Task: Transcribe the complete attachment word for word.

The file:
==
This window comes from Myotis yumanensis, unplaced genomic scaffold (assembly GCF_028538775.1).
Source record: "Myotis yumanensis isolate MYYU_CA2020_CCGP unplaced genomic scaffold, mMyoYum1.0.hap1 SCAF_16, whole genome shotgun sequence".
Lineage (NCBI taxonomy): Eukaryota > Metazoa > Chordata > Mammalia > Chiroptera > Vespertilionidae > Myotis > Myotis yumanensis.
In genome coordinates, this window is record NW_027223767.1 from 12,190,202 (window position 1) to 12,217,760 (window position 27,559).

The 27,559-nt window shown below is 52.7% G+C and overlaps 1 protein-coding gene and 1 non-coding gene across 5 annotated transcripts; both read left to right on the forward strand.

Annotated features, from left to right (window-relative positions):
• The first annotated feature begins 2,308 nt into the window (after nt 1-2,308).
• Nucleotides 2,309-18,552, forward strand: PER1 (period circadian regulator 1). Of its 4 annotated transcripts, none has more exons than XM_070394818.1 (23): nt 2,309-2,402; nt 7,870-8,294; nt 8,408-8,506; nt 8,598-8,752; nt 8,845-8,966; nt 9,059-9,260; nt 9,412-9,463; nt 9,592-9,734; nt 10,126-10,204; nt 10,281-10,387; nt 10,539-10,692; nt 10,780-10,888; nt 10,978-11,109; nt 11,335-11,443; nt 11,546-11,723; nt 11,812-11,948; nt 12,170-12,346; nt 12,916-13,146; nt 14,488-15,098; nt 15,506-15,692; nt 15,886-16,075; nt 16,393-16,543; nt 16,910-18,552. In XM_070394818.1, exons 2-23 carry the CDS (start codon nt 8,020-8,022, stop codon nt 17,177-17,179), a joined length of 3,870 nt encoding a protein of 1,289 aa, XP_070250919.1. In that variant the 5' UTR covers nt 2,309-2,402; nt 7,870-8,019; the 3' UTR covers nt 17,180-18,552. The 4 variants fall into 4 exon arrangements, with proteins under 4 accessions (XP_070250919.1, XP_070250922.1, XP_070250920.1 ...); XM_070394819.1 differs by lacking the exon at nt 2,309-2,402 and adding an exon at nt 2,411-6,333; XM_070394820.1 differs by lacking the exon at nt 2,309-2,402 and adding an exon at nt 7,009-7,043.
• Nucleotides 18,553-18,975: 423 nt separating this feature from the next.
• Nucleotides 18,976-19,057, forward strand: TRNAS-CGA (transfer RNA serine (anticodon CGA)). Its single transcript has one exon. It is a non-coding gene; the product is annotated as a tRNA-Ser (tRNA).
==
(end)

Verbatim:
This window comes from Myotis yumanensis, unplaced genomic scaffold (assembly GCF_028538775.1).
Source record: "Myotis yumanensis isolate MYYU_CA2020_CCGP unplaced genomic scaffold, mMyoYum1.0.hap1 SCAF_16, whole genome shotgun sequence".
Lineage (NCBI taxonomy): Eukaryota > Metazoa > Chordata > Mammalia > Chiroptera > Vespertilionidae > Myotis > Myotis yumanensis.
In genome coordinates, this window is record NW_027223767.1 from 12,190,202 (window position 1) to 12,217,760 (window position 27,559).

The 27,559-nt window shown below is 52.7% G+C and overlaps 1 protein-coding gene and 1 non-coding gene across 5 annotated transcripts; both read left to right on the forward strand.

Annotated features, from left to right (window-relative positions):
• The first annotated feature begins 2,308 nt into the window (after nt 1-2,308).
• Nucleotides 2,309-18,552, forward strand: PER1 (period circadian regulator 1). Of its 4 annotated transcripts, none has more exons than XM_070394818.1 (23): nt 2,309-2,402; nt 7,870-8,294; nt 8,408-8,506; nt 8,598-8,752; nt 8,845-8,966; nt 9,059-9,260; nt 9,412-9,463; nt 9,592-9,734; nt 10,126-10,204; nt 10,281-10,387; nt 10,539-10,692; nt 10,780-10,888; nt 10,978-11,109; nt 11,335-11,443; nt 11,546-11,723; nt 11,812-11,948; nt 12,170-12,346; nt 12,916-13,146; nt 14,488-15,098; nt 15,506-15,692; nt 15,886-16,075; nt 16,393-16,543; nt 16,910-18,552. In XM_070394818.1, exons 2-23 carry the CDS (start codon nt 8,020-8,022, stop codon nt 17,177-17,179), a joined length of 3,870 nt encoding a protein of 1,289 aa, XP_070250919.1. In that variant the 5' UTR covers nt 2,309-2,402; nt 7,870-8,019; the 3' UTR covers nt 17,180-18,552. The 4 variants fall into 4 exon arrangements, with proteins under 4 accessions (XP_070250919.1, XP_070250922.1, XP_070250920.1 ...); XM_070394819.1 differs by lacking the exon at nt 2,309-2,402 and adding an exon at nt 2,411-6,333; XM_070394820.1 differs by lacking the exon at nt 2,309-2,402 and adding an exon at nt 7,009-7,043.
• Nucleotides 18,553-18,975: 423 nt separating this feature from the next.
• Nucleotides 18,976-19,057, forward strand: TRNAS-CGA (transfer RNA serine (anticodon CGA)). Its single transcript has one exon. It is a non-coding gene; the product is annotated as a tRNA-Ser (tRNA).